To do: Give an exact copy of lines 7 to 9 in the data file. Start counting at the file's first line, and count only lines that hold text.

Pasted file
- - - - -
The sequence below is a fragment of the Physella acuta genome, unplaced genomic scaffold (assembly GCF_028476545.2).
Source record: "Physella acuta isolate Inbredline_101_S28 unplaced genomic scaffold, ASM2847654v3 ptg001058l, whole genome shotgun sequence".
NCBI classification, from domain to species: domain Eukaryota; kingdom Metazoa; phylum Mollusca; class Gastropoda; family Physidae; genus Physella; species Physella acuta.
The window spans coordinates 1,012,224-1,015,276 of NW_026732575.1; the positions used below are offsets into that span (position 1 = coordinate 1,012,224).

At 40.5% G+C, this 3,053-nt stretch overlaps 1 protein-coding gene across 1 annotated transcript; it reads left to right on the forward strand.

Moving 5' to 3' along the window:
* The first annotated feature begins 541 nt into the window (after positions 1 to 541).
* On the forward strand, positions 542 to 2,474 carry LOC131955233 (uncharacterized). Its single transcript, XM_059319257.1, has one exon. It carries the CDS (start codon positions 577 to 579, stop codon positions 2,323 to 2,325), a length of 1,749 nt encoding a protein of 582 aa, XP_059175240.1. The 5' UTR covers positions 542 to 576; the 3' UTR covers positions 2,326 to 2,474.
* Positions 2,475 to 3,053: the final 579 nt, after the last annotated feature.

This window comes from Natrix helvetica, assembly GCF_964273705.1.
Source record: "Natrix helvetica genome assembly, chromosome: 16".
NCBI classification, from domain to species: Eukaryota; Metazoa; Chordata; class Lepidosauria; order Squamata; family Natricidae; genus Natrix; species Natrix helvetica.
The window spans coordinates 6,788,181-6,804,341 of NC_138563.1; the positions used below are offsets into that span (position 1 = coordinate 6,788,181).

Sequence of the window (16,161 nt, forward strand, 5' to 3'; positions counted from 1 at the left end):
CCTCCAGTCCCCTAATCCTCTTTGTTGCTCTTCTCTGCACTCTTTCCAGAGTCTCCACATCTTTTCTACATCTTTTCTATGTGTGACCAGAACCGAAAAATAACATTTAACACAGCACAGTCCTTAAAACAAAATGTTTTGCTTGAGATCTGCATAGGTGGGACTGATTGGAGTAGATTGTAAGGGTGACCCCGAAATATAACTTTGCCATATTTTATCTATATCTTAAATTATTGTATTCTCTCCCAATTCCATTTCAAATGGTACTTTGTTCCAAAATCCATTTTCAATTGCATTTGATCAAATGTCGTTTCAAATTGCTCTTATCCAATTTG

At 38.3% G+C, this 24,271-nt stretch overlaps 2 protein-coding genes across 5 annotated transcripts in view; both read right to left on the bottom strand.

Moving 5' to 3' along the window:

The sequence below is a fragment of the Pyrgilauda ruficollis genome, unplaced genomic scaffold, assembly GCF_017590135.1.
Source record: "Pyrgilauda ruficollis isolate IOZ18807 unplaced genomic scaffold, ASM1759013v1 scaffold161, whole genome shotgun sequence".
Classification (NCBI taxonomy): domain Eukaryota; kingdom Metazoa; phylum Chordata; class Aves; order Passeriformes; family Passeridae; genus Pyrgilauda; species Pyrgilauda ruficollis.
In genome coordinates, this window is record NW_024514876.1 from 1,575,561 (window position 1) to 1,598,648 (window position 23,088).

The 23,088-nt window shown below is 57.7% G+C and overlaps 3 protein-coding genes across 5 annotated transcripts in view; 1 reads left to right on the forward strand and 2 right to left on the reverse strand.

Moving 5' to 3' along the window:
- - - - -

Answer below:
* The first annotated feature begins 541 nt into the window (after positions 1 to 541).
* On the forward strand, positions 542 to 2,474 carry LOC131955233 (uncharacterized). Its single transcript, XM_059319257.1, has one exon. It carries the CDS (start codon positions 577 to 579, stop codon positions 2,323 to 2,325), a length of 1,749 nt encoding a protein of 582 aa, XP_059175240.1. The 5' UTR covers positions 542 to 576; the 3' UTR covers positions 2,326 to 2,474.
* Positions 2,475 to 3,053: the final 579 nt, after the last annotated feature.